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U.S. Department of State

Diplomacy in Action

Malta


Bureau of Democracy, Human Rights, and Labor
Report
May 20, 2013

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Executive SummaryShare    

The constitution and other laws and policies protect religious freedom and, in practice, the government generally respected religious freedom. The trend in the government’s respect for religious freedom did not change significantly during the year.

There were no reports of societal abuses or discrimination based on religious affiliation, belief, or practice.

The U.S. embassy continued efforts to encourage the government and the public to make religious accommodation for North African migrants. The embassy also invited government and societal leaders to cultural celebrations recognizing diverse religious communities.

Section I. Religious DemographyShare    

According to a 2011 report from the National Statistics Office, the population is 416,000. The office’s 2006 report indicates 91 percent is Roman Catholic. Other religious groups constituting less than 5 percent of the population include Coptic Christians, Greek Orthodox, Baptists, evangelicals, Jehovah’s Witnesses, The Church of Jesus Christ of Latter-day Saints (Mormons), Seventh-day Adventists, Jews, members of the Unification Church, Zen Buddhists, Bahais, Muslims, and adherents of indigenous African forms of worship. There are an estimated 6,000 Muslims, most of whom are foreign citizens, and an estimated 100 Jews.

Section II. Status of Government Respect for Religious FreedomShare    

Legal/Policy Framework

The constitution and other laws and policies protect religious freedom. The constitution provides that “all persons in Malta have full freedom of conscience and enjoy the free exercise of their respective mode of religious worship.” Citizens have the right to sue the government for violations of religious freedom. These protections also apply in cases of religious discrimination or persecution by private individuals or by public officials in the performance of their duties.

The constitution establishes Roman Catholicism as the state religion and declares that the authorities of the Catholic Church have “the duty and the right to teach which principles are right and which are wrong.”

Persons convicted of vilification of the Catholic religion or “any other cult tolerated by law” are liable to imprisonment of one to six months and one to three months, respectively. “Any other cult” is interpreted to mean other religions.

Religious education in Catholicism is mandated in the constitution and compulsory in all state schools; however, there are constitutional and legal provisions allowing a student to be exempt from the instruction at a parent or guardian’s request.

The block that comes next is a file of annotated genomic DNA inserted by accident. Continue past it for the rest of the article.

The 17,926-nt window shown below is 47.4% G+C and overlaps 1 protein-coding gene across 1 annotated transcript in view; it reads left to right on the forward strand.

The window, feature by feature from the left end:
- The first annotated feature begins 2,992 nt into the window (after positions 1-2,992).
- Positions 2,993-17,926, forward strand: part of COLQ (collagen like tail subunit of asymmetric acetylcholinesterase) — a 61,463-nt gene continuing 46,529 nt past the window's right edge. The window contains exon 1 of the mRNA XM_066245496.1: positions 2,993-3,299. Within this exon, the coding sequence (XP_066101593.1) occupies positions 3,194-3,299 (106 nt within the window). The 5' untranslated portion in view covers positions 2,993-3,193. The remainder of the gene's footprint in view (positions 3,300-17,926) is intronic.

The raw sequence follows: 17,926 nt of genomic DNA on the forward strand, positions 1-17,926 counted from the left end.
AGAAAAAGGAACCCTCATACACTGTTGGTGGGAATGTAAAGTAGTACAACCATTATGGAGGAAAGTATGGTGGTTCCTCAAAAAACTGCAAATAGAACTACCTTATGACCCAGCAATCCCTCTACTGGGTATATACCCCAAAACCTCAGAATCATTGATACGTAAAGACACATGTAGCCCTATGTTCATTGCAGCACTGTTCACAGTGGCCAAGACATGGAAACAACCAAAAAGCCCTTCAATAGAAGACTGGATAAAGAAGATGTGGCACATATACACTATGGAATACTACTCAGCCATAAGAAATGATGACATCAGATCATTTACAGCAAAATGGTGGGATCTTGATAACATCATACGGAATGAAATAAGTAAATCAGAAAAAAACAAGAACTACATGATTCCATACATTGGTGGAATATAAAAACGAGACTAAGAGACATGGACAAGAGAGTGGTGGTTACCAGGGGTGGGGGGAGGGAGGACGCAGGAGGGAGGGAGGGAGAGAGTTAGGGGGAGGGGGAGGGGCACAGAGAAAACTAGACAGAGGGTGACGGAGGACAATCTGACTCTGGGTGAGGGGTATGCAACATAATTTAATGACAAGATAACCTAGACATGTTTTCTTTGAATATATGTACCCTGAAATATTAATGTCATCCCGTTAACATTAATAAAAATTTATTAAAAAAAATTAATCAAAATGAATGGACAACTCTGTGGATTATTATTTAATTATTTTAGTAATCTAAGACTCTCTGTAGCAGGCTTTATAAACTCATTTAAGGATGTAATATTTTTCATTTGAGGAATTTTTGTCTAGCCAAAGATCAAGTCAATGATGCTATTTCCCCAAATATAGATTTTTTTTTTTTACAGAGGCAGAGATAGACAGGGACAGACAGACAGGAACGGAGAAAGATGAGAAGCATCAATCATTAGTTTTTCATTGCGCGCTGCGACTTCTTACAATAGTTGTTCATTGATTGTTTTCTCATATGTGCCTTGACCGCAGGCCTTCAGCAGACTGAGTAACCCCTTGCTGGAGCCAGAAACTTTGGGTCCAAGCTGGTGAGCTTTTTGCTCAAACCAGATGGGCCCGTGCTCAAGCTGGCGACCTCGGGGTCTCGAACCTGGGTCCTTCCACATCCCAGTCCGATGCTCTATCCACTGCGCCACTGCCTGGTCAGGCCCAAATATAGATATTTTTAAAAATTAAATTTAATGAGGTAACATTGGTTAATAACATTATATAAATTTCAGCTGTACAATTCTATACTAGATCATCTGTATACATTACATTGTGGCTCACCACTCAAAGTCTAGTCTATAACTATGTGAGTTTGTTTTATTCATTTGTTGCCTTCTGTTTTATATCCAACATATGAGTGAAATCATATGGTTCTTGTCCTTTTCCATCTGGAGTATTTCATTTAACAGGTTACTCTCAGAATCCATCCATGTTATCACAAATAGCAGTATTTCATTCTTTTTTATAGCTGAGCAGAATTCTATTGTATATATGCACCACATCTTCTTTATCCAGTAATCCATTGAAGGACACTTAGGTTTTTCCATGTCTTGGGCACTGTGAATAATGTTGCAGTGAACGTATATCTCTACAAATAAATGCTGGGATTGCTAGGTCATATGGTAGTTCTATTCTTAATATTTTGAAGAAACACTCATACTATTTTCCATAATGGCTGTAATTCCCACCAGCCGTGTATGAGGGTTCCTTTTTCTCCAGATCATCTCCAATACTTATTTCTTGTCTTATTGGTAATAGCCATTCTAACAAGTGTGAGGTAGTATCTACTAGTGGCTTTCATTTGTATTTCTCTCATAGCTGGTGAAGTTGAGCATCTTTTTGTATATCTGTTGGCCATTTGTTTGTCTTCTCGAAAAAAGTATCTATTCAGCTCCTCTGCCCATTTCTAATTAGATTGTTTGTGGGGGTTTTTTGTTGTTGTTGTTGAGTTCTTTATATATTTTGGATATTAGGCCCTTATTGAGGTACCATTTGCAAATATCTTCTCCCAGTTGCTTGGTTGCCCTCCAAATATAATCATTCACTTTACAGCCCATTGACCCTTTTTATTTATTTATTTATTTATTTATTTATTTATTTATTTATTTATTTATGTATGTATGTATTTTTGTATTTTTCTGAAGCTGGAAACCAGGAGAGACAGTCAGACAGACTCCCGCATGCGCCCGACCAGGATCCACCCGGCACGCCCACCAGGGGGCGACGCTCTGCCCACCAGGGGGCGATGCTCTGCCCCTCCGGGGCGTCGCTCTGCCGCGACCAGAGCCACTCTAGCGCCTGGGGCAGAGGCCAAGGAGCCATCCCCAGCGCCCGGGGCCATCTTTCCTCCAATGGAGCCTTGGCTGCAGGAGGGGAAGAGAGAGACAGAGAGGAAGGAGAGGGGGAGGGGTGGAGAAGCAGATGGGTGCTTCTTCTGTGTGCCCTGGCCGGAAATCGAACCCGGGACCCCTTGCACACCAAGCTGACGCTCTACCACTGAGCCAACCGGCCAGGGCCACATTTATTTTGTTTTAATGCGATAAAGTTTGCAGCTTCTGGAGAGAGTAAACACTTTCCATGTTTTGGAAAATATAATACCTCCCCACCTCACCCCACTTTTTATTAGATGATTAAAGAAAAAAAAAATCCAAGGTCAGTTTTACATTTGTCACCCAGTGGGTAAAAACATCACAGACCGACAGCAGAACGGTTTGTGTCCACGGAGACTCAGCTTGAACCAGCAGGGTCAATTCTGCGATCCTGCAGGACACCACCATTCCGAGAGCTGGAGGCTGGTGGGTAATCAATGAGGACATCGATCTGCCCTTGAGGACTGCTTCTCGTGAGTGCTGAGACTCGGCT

Enrollment in private religious schools is permitted. The law allows homeschooling only in rare cases, such as chronic illness.

All religious groups have similar legal rights. Religious groups may own property, including buildings, and their religious leaders may perform marriages and other functions.

The government does not require religious groups to be registered or licensed. They have the option of registering as a voluntary organization, but there are no associated benefits, such as tax reductions or exemptions, for doing so.

The government observes the following religious holidays as public holidays: the Motherhood of Our Lady, the Feast of Saint Paul’s Shipwreck, the Feast of Saint Joseph, Good Friday, Easter Sunday, the Feast of Saint Peter and Saint Paul, the Feast of the Assumption, the Feast of the Immaculate Conception, and Christmas. 

Government Practices

There were no reports of abuses of religious freedom.

Section III. Status of Societal Respect for Religious FreedomShare    

There were no reports of societal abuses or discrimination based on religious affiliation, belief, or practice.

Relations between the Catholic Church and non-Catholic religious groups were generally good. The Ahmadiyya Muslim community sponsored an annual peace conference to promote understanding and religious acceptance through interfaith dialogue. Other ecumenical and interfaith activities took place on a regular basis.

Section IV. U.S. Government PolicyShare    

The U.S. ambassador and other embassy officials met with government and civil society leaders, including leaders of religious groups, to discuss respect for religious freedom and encourage religious acceptance. The embassy promoted religious tolerance through Muslim community-focused events, including roundtables and an iftar dinner.



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